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The Cause for the Falcon 9 Engine Abort Found

  The cause of the Falcon 9 engine problem that led to the aborting of a GPS satellite launch at the start of October has been determined. According to news from NASA and SpaceX, the problem that led to the delay of a commercial crew mission, which was to be carried out mid-November, has been established.

During an October 28 briefing, the Vice president of build and flight reliability at SpaceX, Hans Koenigsmann, stated that the engine misfunctions that led to the aborting of the mission seconds to lift off on October 2 was due to a blockage on a relief valve in the engine’s gas generator responsible for thy powering of the turbopumps. By aborting the mission’s seconds from its liftoff, they could prevent the engine from hard starting itself, which would have damaged it. 

 The material responsible for the blockage was identified as a “masking lacquer,” a red substance similar to nail polish. The substance is applied on surfaces to protect them when aluminum engine parts are being anodized to prevent corrosion. After the process is complete, the lacquer should be removed using cleaning fluid. As per Koenigsmann, SpaceX outsourced for the anodizing work and speculated the lacquer could have remained due to changes in normal processes that may include the use of less cleaning fluid. According to him, the company had discussed with the people responsible, making them aware of the situation, and he was confident it would not happen again.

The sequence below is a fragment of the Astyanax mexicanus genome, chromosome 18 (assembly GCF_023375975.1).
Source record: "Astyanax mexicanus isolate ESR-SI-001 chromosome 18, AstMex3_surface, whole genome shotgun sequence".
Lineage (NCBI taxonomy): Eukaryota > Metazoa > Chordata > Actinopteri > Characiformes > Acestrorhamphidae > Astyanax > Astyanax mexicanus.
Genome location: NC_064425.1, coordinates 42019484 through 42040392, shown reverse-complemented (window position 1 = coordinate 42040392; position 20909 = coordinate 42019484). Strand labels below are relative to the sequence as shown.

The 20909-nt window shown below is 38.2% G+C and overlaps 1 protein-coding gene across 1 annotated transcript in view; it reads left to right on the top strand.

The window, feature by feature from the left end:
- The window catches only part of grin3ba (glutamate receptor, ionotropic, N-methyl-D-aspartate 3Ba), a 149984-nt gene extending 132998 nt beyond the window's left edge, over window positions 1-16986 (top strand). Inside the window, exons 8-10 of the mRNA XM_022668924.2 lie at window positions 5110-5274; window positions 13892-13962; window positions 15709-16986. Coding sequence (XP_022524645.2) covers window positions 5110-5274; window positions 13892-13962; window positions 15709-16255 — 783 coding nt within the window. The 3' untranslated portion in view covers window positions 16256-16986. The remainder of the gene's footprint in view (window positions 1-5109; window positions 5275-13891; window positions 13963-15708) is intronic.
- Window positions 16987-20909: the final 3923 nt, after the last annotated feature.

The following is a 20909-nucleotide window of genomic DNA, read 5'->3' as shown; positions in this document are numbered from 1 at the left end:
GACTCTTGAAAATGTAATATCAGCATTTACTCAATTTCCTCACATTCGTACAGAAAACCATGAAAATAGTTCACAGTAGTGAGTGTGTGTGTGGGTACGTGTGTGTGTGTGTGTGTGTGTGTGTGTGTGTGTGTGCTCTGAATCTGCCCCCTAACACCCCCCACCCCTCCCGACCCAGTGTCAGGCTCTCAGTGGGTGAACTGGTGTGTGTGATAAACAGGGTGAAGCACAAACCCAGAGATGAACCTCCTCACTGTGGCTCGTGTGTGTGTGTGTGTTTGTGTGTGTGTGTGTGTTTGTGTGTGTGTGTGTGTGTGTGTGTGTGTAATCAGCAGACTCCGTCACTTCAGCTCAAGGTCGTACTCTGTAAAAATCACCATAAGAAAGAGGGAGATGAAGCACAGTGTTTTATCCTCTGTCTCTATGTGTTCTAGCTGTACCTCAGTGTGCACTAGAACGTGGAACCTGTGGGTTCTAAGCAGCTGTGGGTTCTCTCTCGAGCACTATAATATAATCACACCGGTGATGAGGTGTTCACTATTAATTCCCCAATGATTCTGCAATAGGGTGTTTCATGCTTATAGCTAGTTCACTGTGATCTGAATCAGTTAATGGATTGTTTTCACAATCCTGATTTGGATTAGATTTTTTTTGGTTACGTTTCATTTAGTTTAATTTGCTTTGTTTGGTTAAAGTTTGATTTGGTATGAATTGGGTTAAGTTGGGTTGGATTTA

After examining SpaceX’s data from other Merlin engines, two similar engine startup signatures used in the Falcon 9 booster were found in the ones to be used in the Crew-1 commercial crew mission. SpaceX is currently replacing the engines together with one more Merlin engine mounted on a Falcon 9 scheduled to be used in launching the Sentinel-6 Michael Freilich ocean science satellite bin on November 10 this year. NASA stated on October 26 that it had rescheduled the Crew-1 launch, which had been planned for October 31 to 7:49 p.m. Eastern November 14. According to the NASA statement, the Crew-1 launch would be carried out after a thorough review of the launch vehicle performance from the Sentinel-6 launch.

NASA is still carrying out preparations for the launch of the Crew-1 mission on November 14, with the four crew members entering what Stich, a commercial crew program manager for NASA, termed as a soft quarantine at home before carrying out a strict pre-flight quarantine on October 31. according to Stich, NASA and SpaceX should carry out testing to verify that the Falcon 9 is ready for the mission to avoid further delays.